Combining new measurements from the European Space Agency's CryoSat spacecraft with older data from NASA's ICESat satellite, researchers have mapped the large crater left behind by the lake, and even determined the scale of the flood that formed it, an ESA release reported Tuesday.
Scientists attempting to understand water transport and ice dynamics beneath the frozen Antarctic surface are studying freshwater lakes with no direct connection to the ocean that lie deep beneath the thick ice sheet covering Antarctica.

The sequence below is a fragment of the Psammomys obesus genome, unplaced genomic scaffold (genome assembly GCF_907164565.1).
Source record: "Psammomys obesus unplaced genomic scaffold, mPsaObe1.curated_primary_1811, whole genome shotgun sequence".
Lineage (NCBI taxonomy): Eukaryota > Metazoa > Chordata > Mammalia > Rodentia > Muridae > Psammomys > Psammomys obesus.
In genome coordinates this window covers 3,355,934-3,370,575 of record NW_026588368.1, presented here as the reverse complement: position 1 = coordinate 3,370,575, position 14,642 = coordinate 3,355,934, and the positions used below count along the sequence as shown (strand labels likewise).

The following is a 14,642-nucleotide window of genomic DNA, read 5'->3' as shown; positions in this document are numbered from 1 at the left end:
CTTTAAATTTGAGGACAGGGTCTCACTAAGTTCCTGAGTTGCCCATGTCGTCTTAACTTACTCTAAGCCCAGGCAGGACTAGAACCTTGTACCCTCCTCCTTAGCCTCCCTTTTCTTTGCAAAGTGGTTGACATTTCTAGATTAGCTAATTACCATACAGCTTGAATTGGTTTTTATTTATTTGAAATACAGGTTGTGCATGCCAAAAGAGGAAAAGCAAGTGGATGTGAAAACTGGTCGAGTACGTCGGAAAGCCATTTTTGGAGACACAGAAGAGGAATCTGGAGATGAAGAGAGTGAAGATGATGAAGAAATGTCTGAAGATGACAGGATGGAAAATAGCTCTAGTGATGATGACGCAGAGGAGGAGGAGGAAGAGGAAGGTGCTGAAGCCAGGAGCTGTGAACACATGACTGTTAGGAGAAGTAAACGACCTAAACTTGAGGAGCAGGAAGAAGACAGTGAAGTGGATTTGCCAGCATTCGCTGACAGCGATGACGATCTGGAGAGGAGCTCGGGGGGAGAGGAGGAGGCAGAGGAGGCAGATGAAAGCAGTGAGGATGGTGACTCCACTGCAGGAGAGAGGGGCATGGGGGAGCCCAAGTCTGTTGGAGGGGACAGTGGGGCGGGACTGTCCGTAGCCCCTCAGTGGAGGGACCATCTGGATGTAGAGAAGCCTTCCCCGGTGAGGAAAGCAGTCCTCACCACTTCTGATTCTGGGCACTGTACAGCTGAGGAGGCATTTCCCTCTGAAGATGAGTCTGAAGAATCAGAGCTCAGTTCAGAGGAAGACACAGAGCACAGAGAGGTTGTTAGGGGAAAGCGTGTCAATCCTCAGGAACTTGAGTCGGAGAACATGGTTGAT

Researchers said almost 1-1/2 cubic miles of water -- about the same amount in Scotland's Loch Ness -- drained from the lake from 2007 to 2008, making it the largest event of its kind ever recorded.
The amount was equal to about 10 percent of the melting that occurs beneath Antarctica each year.
The lake appears to have been refilling since the end of 2008, researchers said, but it could take decades to reform because it is filling much more slowly than it drained.
About 400 lakes have been discovered beneath the Antarctic ice sheet that can disrupt subglacial habitats when they drain and cause the ice above to slide more quickly into the sea, they said.
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